doi:10.1371/journal.ppat.1000847.g006

Because poly(I:C) is a potent inducer of IFN β release in vitro and in vivo [29], we next tested if this was a functional mechanism in our in vitro system. While UV-irradiated JUNV-infected-CD34+ cell cultures stimulated by TPO did not express IFN β mRNA, increasing expression over time was observed in JUNV-infected cultures (Figure 6B). Accordingly, 10 U/ml of IFN β efficiently inhibited platelet release (Figure 6C). However, when used at concentrations of 100 U/ml or higher, it not only impaired platelet generation but also significantly decreased cell number (Figure 6D) without affecting the apoptosis rate (data not shown). These results suggest that IFN β might differentially regulate cellular responses, affecting only platelet production at low levels but affecting the cell cycle at higher levels. That IFN β was responsible for the JUNV-mediated biological effect was further supported by the observation that platelet production was restored to normal values in JUNV-infected cultures when IFN β was blocked by a neutralizing Ab (Figure 6E). To the best of our knowledge, the expression of type I IFN receptor in megakaryocytes has not been previously described. Thus, we examined the presence of mRNAs in purified megakaryocytes. RT-PCR studies revealed that megakaryocyte precursors transcribe both subunits of the IFN α/β receptor mRNAs (Figure 6F).

Because another general feature of the cells' response to viral infection is an increase in IFN α production, as a downstream product of the IFN β pathway, this molecule was also studied. Stimulation of CD34+ cells with IFN α mimicked the results obtained with IFN β (data not shown). These results were not surprising bearing in mind that both IFNs are ligands for the same receptor [30]. Overall, these results strongly indicate that the type I IFN signaling pathway may have a key role in the defective platelet release mediated by JUNV in vitro.

Considering that in vivo studies showed that megakaryocytes from type I IFN receptor knockout mice are more susceptible to LCMV infection [14], we next explored the role of type I IFN in JUNV infection. Figure 6G shows that the percentage of infected cells increased from 5% to 10% when the biological activity of IFN β was neutralized. However, recombinant IFN β did not modify TfR1 expression (Figure 6H) suggesting that viral replication in hematopoietic progenitor cells is controlled, at least in part, by IFN β production in a TfR1-independent manner.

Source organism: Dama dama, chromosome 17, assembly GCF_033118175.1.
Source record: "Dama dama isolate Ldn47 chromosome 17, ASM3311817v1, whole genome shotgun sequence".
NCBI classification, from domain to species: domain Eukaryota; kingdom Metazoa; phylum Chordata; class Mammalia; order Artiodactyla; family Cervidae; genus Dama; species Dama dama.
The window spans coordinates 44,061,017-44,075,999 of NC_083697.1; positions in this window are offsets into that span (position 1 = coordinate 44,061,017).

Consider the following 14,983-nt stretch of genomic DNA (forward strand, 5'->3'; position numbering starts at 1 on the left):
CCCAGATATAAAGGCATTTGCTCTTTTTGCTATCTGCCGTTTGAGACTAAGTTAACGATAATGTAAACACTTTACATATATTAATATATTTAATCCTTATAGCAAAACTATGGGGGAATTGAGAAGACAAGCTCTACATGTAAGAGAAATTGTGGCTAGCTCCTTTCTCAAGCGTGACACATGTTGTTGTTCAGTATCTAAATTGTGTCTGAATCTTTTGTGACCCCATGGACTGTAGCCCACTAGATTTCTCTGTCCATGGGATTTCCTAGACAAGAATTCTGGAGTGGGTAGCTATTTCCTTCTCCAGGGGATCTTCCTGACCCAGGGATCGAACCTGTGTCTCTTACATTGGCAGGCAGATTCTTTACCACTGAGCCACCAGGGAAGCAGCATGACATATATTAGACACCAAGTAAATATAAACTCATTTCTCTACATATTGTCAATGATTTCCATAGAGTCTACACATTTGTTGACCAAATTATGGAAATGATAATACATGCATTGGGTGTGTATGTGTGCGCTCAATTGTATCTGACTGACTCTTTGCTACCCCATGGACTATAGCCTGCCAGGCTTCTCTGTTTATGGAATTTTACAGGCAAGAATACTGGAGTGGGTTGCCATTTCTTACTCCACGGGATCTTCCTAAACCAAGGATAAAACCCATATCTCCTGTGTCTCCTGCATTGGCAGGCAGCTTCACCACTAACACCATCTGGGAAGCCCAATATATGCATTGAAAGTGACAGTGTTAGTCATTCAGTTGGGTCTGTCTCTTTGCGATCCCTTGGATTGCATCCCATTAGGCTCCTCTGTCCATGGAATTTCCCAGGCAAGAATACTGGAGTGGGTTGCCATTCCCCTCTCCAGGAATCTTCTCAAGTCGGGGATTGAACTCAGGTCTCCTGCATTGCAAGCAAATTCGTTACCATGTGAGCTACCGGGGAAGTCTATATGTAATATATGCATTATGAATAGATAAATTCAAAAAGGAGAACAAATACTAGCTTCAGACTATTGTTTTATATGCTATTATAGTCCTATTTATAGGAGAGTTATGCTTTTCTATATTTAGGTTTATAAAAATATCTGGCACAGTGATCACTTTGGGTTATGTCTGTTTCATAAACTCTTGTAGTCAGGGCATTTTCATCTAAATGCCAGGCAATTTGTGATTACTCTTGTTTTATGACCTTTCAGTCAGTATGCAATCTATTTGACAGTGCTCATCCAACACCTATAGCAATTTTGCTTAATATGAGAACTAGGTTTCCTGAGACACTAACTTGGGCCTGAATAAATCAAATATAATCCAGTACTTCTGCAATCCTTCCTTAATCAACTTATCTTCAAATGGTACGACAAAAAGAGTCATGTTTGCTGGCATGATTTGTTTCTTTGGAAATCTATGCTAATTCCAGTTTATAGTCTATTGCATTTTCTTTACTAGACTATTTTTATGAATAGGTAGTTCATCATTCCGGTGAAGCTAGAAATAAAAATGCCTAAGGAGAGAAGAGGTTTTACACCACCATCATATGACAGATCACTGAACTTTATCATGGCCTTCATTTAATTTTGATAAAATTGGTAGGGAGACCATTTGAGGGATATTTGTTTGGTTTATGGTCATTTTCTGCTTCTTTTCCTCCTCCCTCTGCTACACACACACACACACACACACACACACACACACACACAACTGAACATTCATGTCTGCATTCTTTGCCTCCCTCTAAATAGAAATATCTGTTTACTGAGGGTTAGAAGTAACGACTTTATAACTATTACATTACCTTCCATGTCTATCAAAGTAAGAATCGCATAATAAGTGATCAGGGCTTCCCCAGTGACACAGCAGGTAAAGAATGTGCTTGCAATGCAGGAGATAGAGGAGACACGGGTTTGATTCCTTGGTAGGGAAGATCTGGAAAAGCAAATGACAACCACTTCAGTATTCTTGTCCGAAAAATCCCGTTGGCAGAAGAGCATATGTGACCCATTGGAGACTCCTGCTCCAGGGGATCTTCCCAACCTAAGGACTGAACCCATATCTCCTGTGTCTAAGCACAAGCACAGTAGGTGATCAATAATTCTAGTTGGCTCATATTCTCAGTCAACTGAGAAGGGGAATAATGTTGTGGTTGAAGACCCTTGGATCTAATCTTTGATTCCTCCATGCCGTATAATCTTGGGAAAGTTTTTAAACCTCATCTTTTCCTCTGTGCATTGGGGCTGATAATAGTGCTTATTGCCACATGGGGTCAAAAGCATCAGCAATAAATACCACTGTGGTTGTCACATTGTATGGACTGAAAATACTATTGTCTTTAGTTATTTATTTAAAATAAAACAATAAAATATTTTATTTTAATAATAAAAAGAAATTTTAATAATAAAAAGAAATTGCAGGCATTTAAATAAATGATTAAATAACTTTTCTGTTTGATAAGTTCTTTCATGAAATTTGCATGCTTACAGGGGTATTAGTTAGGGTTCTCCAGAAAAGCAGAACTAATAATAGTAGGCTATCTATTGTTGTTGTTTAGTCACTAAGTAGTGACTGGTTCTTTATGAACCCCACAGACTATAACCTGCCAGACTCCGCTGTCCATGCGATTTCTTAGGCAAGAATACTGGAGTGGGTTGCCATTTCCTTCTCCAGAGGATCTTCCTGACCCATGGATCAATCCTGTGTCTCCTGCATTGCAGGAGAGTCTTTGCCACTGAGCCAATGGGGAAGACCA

Mechanisms involved in JUNV inhibition of platelet formation

Although the signaling pathways regulating thrombopoiesis are still under study, Src kinases and several transcription factors have been shown to be involved as regulators of this process [31]. To clarify the mechanistic basis of the impaired platelet production in infected cultures, we first determined whether Src kinases were involved by using a specific inhibitor (PP2). Figure 7A shows that although Src inhibition enhanced platelet release in control cells, it did not prevent the JUNV-induced reduction in platelet number.

thumbnail

Figure 7. Intracellular mechanisms involved in the JUNV-induced inhibition of platelet production.

CD34+ cells were UV-irradiated JUNV- or JUNV-infected, washed and stimulated with TPO. (A) The Src inhibitor PP2 (10 µM) was added at the indicated days, and Plt counts were determined at culture day 15. The values represent the mean ± SEM of four independent experiments, * indicates p<0.05 vs. UV-irradiated JUNV-treated cells. (B) Semi-quantitative RT-PCR analysis of relevant molecules involved in megakaryo/thrombopoiesis were performed at the indicated days of culture. The figure shows a representative experiment of three similar replicates. (C) NF-E2 expression was assessed in the megakaryocytic population by immunostaining the cells first with a PE-conjugated anti-CD41 mAb or an isotype-matched control. Then the cells were incubated with anti-NF-E2 polyclonal followed by FITC-conjugated swine anti-rabbit Igs. Cells were analyzed by flow cytometry. Non-specific fluorescence was assessed using rabbit serum instead of primary Ab. The values represent the mean ± SEM of three independent experiments,* indicates p<0.05 vs. UV-irradiated JUNV-infected cells. The histogram shows a representative flow cytometric analysis at day ten.

doi:10.1371/journal.ppat.1000847.g007